Cryptoassets businesses and Money Laundering Regulations
From January 2020 the FCA will be the UK supervisor for cryptoasset businesses in respect of Anti-Money Laundering and Counter Terrorist Financing, under amended Money Laundering Regulations (MLRs).
Cryptoassets are developing change connected to the financial services sector.
Both the concept, and the underpinning distributed ledger technology are attracting significant attention and the UK Government established a Cryptoassets Taskforce in 2018 as part of its FinTech Sector Strategy.
The Taskforce published its final report in October 2018, providing an overview of its perspective on the subject, including the underlying technology, the associated risks, potential benefits and a way forward with respect to regulation in the UK.
In reaching conclusions the Taskforce outlined the need for action to mitigate the risks for consumer harm, prevent the use of cryptoasset for illicit activity and guard against threats to financial stability that could emerge in the future.
It’s report sets out three broad types of cryptoassets and typical uses, which together help establish a framework for considering the impact, potential risks and need for regulation.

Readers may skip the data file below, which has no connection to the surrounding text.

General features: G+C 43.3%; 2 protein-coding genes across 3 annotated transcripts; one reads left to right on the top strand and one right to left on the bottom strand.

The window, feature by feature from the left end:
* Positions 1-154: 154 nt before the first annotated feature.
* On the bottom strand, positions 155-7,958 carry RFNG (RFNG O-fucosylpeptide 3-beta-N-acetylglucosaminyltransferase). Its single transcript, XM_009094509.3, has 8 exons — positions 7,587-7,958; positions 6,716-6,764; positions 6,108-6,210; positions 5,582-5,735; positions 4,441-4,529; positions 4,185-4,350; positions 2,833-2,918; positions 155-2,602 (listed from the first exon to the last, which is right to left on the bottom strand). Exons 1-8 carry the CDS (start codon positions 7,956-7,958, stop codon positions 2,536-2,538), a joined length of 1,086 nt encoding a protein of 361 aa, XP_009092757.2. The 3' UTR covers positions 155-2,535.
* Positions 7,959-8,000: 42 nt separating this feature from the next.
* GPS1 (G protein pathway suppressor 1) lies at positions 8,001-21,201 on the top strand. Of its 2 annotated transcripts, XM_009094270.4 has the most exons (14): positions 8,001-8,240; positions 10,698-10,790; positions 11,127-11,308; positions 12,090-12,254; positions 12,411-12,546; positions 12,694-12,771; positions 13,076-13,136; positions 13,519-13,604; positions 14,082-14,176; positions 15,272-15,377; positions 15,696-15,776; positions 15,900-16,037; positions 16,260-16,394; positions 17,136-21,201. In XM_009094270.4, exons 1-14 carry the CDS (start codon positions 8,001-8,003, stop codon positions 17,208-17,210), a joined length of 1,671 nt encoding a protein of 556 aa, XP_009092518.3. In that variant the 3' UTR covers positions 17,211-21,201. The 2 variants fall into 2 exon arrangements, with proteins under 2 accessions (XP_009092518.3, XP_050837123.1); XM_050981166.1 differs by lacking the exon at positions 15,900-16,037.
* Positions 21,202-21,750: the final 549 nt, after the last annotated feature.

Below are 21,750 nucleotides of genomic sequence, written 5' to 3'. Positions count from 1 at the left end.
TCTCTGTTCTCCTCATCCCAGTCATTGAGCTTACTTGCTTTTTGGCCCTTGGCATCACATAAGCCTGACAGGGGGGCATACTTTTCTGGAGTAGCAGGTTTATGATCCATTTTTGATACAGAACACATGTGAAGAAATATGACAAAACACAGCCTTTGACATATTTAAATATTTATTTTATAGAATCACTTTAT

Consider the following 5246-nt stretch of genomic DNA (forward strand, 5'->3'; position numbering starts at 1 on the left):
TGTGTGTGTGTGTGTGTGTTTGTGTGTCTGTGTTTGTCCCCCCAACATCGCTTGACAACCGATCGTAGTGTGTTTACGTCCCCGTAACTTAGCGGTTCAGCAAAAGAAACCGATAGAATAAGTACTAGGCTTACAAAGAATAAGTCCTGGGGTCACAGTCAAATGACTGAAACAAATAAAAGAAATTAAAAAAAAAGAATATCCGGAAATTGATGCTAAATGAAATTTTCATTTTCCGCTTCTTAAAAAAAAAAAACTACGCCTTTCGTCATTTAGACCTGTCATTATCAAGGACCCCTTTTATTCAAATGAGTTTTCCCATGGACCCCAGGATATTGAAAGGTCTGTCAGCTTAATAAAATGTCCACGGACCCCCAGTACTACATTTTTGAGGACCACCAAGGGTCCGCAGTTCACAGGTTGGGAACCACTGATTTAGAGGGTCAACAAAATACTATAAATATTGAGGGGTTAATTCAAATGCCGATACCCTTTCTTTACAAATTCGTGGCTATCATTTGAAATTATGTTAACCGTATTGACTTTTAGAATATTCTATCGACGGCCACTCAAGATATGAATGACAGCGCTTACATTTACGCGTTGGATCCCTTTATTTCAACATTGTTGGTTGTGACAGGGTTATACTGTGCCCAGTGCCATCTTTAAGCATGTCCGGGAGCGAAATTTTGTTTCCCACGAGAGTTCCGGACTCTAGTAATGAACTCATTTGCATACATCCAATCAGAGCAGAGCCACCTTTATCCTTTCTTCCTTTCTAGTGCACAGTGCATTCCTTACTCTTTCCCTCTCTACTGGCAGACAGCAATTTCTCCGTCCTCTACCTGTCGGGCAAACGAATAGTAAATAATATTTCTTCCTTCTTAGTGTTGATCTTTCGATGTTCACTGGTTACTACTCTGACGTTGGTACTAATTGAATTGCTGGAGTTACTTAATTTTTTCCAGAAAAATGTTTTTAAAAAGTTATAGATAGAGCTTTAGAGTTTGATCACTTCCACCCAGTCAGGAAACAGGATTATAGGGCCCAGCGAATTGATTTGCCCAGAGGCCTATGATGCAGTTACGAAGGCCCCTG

In setting out its role the FCA has specified a range of Cryptoasset activities that are captured under the new regime and businesses conducting these activities will be required to comply with the MLRs.
The businesses include existing financial institutions that offer the option to convert cryptoassets to fiat (government issued currency), or accept cryptoassets as collateral against a loan or purchase.
The regime will also apply to new businesses and developing business models such as peer to peer providers, digital wallet providers offering a crypto service such as exchange or custodian services, Cryptoasset ATM’s, and issuers of cryptoassets.
Fintech innovators are taking advantage of the growing cryptoasset trend. Some are aiming to make crypto work seamlessly with traditional currencies by developing technology capability that will enable cryptoassets such as Bitcoin to convert to fiat money. It presents new opportunities and challenges for many and is another developing example of the potential directional change digital will bring to financial services.
All impacted businesses will be expected to comply with the MLRs in relation to cryptoasset activities by 10 January 2020. The expectations include the ability to demonstrate that each business has thought about the respective nature, scale and complexity of its activities and the associated risks. Businesses also need to have the appropriate controls in place to mitigate risks and will be expected to keep these under review and regularly assessed to ensure they remain fit for purpose and relevant.
In setting out its responsibilities and the approach it will take to this work the FCA has signposted firms to a number of existing resources to help build an understanding of its expectations when it comes to managing financial crime risks.
These include the FCA’s Financial Crime Guide: to countering financial crime risks, the Joint Money Laundering Steering Group (JMLSG) website, and recommendations from The Financial Action Task Force (FATF) an inter-governmental and global body. Further detail on the FCA’s approach can be found here.